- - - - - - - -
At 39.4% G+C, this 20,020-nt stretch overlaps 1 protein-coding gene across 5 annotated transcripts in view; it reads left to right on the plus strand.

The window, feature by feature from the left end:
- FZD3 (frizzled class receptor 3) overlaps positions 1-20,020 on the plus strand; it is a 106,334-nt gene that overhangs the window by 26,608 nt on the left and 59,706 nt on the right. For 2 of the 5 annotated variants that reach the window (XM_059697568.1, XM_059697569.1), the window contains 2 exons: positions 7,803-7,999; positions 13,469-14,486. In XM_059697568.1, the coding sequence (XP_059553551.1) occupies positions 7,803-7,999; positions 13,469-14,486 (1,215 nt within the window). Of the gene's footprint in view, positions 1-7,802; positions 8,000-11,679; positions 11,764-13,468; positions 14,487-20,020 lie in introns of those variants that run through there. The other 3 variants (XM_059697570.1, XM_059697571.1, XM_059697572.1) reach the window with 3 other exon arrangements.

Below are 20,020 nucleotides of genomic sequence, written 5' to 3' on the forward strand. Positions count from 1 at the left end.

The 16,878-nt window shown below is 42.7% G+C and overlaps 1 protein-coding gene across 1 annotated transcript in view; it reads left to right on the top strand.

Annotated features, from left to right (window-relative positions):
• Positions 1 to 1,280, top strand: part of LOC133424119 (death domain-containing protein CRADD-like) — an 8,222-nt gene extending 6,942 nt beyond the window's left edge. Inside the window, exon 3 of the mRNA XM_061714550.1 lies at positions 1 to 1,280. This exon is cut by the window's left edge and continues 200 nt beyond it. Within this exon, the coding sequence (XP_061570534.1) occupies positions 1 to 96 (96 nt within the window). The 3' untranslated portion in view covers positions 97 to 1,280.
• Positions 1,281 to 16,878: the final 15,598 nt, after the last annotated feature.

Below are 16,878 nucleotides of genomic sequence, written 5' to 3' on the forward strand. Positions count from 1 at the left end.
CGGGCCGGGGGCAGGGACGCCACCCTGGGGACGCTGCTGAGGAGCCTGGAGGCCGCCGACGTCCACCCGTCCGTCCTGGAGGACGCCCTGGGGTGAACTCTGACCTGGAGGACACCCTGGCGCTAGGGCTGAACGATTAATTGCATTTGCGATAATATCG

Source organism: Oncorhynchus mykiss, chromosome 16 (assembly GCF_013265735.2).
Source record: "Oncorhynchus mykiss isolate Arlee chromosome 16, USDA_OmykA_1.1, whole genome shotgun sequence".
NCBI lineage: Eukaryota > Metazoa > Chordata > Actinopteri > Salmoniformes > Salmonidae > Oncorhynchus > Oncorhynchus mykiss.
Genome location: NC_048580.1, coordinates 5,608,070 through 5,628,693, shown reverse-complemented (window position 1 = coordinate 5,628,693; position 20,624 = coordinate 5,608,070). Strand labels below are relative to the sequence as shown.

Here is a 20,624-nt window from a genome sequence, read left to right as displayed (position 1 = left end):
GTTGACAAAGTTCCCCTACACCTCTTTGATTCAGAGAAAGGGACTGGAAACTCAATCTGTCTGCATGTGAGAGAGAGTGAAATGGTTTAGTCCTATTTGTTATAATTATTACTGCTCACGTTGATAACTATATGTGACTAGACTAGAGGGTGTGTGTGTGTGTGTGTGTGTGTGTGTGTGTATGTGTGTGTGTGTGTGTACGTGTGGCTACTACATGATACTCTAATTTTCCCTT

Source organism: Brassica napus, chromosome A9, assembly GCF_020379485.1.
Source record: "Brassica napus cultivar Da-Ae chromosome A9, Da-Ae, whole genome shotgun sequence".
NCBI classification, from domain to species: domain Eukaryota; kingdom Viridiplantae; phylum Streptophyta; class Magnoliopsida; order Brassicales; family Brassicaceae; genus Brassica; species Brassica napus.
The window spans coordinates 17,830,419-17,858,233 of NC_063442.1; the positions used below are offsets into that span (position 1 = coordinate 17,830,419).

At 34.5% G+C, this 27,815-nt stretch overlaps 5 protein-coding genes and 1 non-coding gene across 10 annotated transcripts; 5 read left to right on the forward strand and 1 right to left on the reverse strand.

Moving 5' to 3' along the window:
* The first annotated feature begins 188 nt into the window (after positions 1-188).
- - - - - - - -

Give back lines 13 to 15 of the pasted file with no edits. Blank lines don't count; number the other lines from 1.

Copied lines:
NCBI lineage: Eukaryota > Metazoa > Chordata > Actinopteri > Salmoniformes > Salmonidae > Oncorhynchus > Oncorhynchus mykiss.
Genome location: NC_048580.1, coordinates 5,608,070 through 5,628,693, shown reverse-complemented (window position 1 = coordinate 5,628,693; position 20,624 = coordinate 5,608,070). Strand labels below are relative to the sequence as shown.

Here is a 20,624-nt window from a genome sequence, read left to right as displayed (position 1 = left end):